Kidnapping isn’t so bad according the Phantom
I finally got the chance to see The Phantom of the Opera (1962), a film made by Hammer, the creators of the 1958 Dracula classic. It’s actually not bad. It has plenty of flaws and the plot is just nonsensical, but a lot of the cheesiness has been turned down in favor of general horror. This movie does not have the “blood and guts” horror elements of today’s movies, instead relying on a general sense of creepiness. It works in a few scenes, I think. The other scenes make no sense.
Phantom ’62 stars Herbert Lom as the Phantom and he does some good work. His voice is especially good, fitting of the creepy and weird character I picture whenever I hear of this strange story. Lom was not famous (and well-known to me) until later when he starred in The Pink Panther series of movies, where he played the frustrated Chief Inspector, boss of the bumbling Inspector Clouseau. He goes mostly over the top in those silly movies, but it’s all in good fun. The same thing in Phantom ’62.
There is one scene in particular where Lom’s Phantom speaks to Christine, and he seems like an omnipresent ghoul, as he goes unseen for the scene. Christine only hears his eerie voice, as he commands her to sing for him. There are some other scenes like that early in the film, as The Phantom haunts the opera. He disrupts one showing by seemingly throwing a deadman through the curtain on a rope.
Later in the film, The Phantom takes on a more anti-hero role, and he tries to bring his work to the stage, revealing that years earlier, the evil, evil opera owner stole it. The Phantom kidnaps Christine to reveal this plot point, and Christine’s real boyfriend tries to track her down. When he does, Christine has gained some sort of respect for The Phantom, which doesn’t make much sense to me. He’s not such a bad kidnapper, I guess? Maybe Christine is really forgiving. She decides to stay with The Phantom to learn how to sing better. She didn’t sound any different to me. Oh well.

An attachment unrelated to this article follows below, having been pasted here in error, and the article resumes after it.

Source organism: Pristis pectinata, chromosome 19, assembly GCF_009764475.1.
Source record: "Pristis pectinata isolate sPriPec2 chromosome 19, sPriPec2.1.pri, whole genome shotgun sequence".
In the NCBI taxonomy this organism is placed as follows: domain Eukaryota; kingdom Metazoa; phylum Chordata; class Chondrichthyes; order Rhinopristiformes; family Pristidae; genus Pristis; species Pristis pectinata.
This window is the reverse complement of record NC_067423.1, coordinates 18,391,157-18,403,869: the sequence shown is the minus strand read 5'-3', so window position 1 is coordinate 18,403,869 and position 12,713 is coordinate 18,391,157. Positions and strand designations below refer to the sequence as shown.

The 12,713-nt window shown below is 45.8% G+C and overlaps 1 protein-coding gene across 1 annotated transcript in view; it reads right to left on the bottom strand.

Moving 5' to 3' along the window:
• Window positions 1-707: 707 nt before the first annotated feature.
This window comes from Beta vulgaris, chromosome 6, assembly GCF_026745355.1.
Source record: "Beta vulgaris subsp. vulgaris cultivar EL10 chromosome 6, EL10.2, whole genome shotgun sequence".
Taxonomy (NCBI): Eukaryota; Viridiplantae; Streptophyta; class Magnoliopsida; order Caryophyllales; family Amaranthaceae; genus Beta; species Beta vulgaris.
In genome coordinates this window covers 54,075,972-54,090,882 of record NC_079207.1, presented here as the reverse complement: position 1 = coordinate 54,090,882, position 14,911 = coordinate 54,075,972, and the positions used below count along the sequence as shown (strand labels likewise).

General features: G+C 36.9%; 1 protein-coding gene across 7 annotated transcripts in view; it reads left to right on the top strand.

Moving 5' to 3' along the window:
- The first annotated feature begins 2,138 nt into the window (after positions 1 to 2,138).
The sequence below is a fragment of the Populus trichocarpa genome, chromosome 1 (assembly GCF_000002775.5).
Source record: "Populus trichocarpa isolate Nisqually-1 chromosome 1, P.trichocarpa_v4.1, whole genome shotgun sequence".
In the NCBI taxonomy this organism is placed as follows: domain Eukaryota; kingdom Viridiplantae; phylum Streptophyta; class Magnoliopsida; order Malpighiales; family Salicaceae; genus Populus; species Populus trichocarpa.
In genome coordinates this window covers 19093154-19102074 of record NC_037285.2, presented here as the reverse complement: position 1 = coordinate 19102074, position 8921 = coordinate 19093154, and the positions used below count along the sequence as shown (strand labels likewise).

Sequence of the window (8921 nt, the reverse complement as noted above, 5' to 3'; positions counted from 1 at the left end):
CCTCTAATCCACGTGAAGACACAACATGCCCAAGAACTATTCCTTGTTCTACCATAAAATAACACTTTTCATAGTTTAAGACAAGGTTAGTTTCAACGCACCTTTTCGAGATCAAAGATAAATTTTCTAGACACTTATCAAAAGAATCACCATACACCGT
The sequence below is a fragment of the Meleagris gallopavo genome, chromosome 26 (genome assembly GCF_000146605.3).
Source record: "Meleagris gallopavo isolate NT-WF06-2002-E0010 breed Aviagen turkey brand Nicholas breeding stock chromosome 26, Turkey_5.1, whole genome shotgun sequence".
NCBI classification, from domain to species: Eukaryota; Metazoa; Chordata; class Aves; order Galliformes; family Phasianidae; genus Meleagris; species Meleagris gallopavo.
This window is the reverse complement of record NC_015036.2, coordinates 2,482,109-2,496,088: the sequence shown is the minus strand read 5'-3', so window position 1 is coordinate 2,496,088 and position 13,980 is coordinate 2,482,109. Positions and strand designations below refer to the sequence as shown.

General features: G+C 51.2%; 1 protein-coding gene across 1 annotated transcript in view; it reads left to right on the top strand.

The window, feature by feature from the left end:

The Phantom is given some backstory and some motivations for being a silly anti-hero in this movie. This motivation is not so different than the Broadway production, although most of the plot is different. The Broadway production has more in common with the Lon Chaney silent movie than with this one. The ending is also different.
Anyway, Christine tries to sing better, and The Phantom slaps her around for missing a few notes. Does she get mad? Nope. She just continues learning how to sing better, even though she doesn’t sound any different. Maybe The Phantom isn’t such a good teacher! He’s actually kind of abusive. Maybe that’s why there’s no love story.
Christine is not exactly a strong character in this movie, and she’s not much more than a stupid plot device, because nobody would react the way she does. Nobody would stay with a strange guy after they were kidnapped and nobody would continue working with somebody after being slapped. That’s really the only fault I had a big problem with, because the rest of the movie is decent. There is some atrocious singing by other characters, but that’s okay. Maybe The Phantom should have kidnapped more people and taught them to sing better. I’m guessing it wouldn’t have helped.